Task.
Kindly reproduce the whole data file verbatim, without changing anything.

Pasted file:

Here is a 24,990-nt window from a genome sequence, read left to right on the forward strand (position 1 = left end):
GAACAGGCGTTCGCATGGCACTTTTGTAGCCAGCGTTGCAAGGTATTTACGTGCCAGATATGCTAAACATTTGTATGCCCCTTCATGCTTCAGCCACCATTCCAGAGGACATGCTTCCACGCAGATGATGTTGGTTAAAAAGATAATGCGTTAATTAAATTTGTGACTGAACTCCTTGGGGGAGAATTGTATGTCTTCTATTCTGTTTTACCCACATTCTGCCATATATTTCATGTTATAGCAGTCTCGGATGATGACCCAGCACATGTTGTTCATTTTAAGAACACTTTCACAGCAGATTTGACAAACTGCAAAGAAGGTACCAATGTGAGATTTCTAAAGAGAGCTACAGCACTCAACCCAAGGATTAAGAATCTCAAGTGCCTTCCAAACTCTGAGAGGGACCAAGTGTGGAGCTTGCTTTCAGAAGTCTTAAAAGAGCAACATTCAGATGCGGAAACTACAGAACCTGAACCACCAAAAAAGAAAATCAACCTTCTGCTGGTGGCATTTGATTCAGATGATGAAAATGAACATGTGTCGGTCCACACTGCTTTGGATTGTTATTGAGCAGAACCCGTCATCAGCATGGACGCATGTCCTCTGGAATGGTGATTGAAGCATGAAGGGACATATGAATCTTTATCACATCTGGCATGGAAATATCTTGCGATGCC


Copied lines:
Here is a 24,990-nt window from a genome sequence, read left to right on the forward strand (position 1 = left end):
GAACAGGCGTTCGCATGGCACTTTTGTAGCCAGCGTTGCAAGGTATTTACGTGCCAGATATGCTAAACATTTGTATGCCCCTTCATGCTTCAGCCACCATTCCAGAGGACATGCTTCCACGCAGATGATGTTGGTTAAAAAGATAATGCGTTAATTAAATTTGTGACTGAACTCCTTGGGGGAGAATTGTATGTCTTCTATTCTGTTTTACCCACATTCTGCCATATATTTCATGTTATAGCAGTCTCGGATGATGACCCAGCACATGTTGTTCATTTTAAGAACACTTTCACAGCAGATTTGACAAACTGCAAAGAAGGTACCAATGTGAGATTTCTAAAGAGAGCTACAGCACTCAACCCAAGGATTAAGAATCTCAAGTGCCTTCCAAACTCTGAGAGGGACCAAGTGTGGAGCTTGCTTTCAGAAGTCTTAAAAGAGCAACATTCAGATGCGGAAACTACAGAACCTGAACCACCAAAAAAGAAAATCAACCTTCTGCTGGTGGCATTTGATTCAGATGATGAAAATGAACATGTGTCGGTCCACACTGCTTTGGATTGTTATTGAGCAGAACCCGTCATCAGCATGGACGCATGTCCTCTGGAATGGTGATTGAAGCATGAAGGGACATATGAATCTTTATCACATCTGGCATGGAAATATCTTGCGATGCC